At P. Saravanamuttu Stadium, Colombo, October 3, 4, 5, 6, 7, 2002. Australia won by 41 runs. Toss: Australia.

A marvellous contest fell Australia's way on the last day after a feisty young Pakistan team almost conjured a miracle. The Australians had dominated until, in their second innings, a breathtaking spell of five wickets in 15 balls by Shoaib Akhtar turned the tide. Set a difficult 316 to win on the final two days, Pakistan were in striking distance at 187 for three. But against unremitting bowling they fell short.

The Australians had shown a touch of paranoia over the pitch after Waqar Younis said he hoped it would be prepared to suit Pakistan. Steve Waugh insisted this was disgraceful - he would never ask for a certain type of surface, let alone admit to it in public. But there were no demons in it, anyway.

Batting first after winning the toss, Australia piled on a formidable 467 after an inspired, chanceless 141 from Ponting, who enjoyed the relative anonymity of merely batting at first-drop after his stint as captain in the preceding Champions Trophy. Only Shoaib's characteristic old-ball assault prevented a score well above 500; under the blowtorch of reverse swing at nearly 100mph, the last five wickets fell for ten runs.

In reply, the inexperienced openers did not contribute a single run and, with Warne showing the benefits of his new fitness regime, Pakistan only just avoided the follow-on. Faisal Iqbal danced down the wicket to carve Warne through the off side on his way to a run-a-ball 83, which went some way to vindicating Pakistan's youth policy. Rashid Latif backed him up with 66, but Warne, indefatigable, wheeled away in the heat to take seven for 94.

The third day belonged to a very different bowler. At one point Australia had reached 61 without loss, and seemingly had the match in hand. But the charismatic Shoaib returned to bowl an unplayable second spell. He ripped the heart out of the innings, grabbing three prize wickets in four balls - Ponting and the Waughs - and in his next over a yorker from round the wicket smashed Gilchrist's stumps before he could complete his stroke. The contest was re-ignited. With Saqlain Mushtaq spinning his way to four for 46, Australia were humbled for 127. Of Shoaib's memorable five for 21, three were bowled, two trapped lbw. It was one of Test cricket's greatest short spells.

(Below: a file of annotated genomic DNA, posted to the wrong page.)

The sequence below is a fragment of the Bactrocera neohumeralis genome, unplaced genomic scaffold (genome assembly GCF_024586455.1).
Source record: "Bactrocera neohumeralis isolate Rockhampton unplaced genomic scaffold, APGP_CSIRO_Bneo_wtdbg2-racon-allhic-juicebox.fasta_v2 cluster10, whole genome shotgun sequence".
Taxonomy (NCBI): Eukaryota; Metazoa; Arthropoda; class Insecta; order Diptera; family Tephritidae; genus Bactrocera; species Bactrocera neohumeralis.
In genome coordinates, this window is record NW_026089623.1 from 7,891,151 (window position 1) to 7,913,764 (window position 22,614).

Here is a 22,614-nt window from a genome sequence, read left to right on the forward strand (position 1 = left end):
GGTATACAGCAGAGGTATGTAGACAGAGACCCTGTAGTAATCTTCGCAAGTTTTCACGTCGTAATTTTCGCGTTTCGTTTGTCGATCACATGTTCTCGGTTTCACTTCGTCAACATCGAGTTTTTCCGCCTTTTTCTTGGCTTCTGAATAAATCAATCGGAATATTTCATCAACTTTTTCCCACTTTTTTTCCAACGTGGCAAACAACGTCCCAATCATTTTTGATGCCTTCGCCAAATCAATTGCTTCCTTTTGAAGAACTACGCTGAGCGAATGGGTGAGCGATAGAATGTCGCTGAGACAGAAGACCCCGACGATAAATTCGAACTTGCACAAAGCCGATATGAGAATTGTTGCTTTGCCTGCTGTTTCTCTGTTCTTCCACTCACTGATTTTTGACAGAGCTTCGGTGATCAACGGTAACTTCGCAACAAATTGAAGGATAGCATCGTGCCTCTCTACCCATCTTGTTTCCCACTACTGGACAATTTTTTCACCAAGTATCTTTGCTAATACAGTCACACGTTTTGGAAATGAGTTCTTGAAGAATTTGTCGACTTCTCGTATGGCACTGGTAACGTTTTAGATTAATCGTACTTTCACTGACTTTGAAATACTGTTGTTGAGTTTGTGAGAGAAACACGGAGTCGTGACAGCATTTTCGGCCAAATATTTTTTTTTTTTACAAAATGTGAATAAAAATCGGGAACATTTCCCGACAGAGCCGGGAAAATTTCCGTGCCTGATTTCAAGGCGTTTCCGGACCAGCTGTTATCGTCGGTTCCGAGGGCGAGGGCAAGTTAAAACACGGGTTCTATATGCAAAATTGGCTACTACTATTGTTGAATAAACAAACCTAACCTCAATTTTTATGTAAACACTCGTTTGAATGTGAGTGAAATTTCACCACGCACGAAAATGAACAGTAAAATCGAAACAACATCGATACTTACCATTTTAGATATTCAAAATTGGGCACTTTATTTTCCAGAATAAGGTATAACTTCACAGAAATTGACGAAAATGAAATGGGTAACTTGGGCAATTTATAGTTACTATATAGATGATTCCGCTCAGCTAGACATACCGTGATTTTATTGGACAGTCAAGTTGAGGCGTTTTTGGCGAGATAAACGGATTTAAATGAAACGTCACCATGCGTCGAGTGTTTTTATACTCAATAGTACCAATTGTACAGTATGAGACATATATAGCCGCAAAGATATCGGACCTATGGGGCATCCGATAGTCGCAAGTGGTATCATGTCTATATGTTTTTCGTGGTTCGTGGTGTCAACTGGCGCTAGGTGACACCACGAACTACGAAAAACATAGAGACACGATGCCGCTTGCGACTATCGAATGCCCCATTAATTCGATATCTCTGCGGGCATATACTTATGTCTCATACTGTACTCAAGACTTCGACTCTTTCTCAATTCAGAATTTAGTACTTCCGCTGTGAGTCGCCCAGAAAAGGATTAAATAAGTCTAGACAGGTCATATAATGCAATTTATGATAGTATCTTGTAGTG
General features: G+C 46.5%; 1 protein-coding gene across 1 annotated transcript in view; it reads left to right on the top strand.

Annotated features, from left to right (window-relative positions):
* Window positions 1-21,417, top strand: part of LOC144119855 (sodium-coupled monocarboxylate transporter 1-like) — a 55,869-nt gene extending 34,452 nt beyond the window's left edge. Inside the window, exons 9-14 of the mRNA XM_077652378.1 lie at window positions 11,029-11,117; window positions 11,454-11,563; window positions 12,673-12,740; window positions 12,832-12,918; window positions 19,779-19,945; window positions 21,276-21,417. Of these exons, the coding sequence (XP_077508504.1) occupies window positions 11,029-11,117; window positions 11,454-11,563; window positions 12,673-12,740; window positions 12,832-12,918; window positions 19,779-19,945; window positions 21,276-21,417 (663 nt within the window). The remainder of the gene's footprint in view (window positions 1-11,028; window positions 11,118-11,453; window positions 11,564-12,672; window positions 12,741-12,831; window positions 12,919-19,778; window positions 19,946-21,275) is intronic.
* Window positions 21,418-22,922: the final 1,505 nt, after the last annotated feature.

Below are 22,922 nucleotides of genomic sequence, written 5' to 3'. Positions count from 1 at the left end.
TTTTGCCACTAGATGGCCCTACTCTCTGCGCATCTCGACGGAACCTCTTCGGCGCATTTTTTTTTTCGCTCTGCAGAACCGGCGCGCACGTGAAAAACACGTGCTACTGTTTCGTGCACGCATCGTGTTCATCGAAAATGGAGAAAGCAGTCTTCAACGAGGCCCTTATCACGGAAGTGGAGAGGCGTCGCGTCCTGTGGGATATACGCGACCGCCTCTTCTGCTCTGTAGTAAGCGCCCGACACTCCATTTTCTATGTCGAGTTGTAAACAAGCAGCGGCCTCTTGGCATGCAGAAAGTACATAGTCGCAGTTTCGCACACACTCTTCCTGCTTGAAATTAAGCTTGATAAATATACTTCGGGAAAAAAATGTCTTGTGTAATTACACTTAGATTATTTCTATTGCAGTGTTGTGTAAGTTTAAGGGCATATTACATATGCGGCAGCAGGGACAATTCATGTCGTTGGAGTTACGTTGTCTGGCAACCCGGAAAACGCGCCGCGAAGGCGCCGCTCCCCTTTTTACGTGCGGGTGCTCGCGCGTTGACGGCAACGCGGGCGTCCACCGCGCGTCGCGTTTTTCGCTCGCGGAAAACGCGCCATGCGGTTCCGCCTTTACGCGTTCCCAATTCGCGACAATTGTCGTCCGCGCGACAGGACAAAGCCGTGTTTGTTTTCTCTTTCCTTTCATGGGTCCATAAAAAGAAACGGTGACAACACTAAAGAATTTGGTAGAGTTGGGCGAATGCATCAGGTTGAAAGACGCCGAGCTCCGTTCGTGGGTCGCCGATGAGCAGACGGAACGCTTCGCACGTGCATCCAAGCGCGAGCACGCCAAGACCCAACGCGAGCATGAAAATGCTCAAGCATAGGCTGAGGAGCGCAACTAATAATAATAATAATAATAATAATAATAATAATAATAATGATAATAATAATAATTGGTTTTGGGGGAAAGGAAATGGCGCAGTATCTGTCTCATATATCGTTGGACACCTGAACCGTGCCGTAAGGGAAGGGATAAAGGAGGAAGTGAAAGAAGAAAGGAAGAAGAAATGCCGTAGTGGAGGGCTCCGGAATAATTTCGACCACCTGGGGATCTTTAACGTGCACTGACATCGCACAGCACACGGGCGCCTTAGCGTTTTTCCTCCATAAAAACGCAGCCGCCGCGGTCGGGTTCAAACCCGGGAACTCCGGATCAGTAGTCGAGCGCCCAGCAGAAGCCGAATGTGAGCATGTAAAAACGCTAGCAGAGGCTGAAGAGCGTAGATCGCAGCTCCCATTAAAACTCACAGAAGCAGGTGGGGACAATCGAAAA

By tea on the fourth day - before the last session was lost to rain - Pakistan needed only 137 more for a famous victory. Their left-handed opener Taufeeq Umar, a young player unfamiliar to the Australians, had hammered 88 with a string of delightful drives and pulls, while Australia suffered a fit of uncharacteristically error-riddled fielding. They would spill seven catches in the match, and even the lithe Mark Waugh could not handle relatively simple slip chances. The lapses added to the growing pressure on him, though his first-innings 55 had made him the 11th batsman to pass 8,000 Test runs. But Australia called on their renowned toughness. At 230 for four, needing just 86, Pakistan were within a breath of triumph. However, their opponents simply piled on the pressure until the dam wall burst. The pivotal moment was Warne's dismissal of Younis Khan for an elegant 51. Five wickets then tumbled for 26 to McGrath and Gillespie with the new ball. Though Gillespie broke down with a calf strain, a few balls later Faisal spooned a catch to Ponting at backward point and it was all over. Once again, Australia's old firm of Warne, who took 11 wickets in total, and McGrath had performed heroically when it mattered most.

Man of the Match: S. K. Warne.

Close of play: First day, Australia 330-5 (Martyn 6, Gilchrist 1); Second day, Pakistan 210-5 (Faisal Iqbal 78, Rashid Latif 30); Third day, Australia 127; Fourth day, Pakistan 179-3 (Younis Khan 32, Misbah-ul-Haq 4).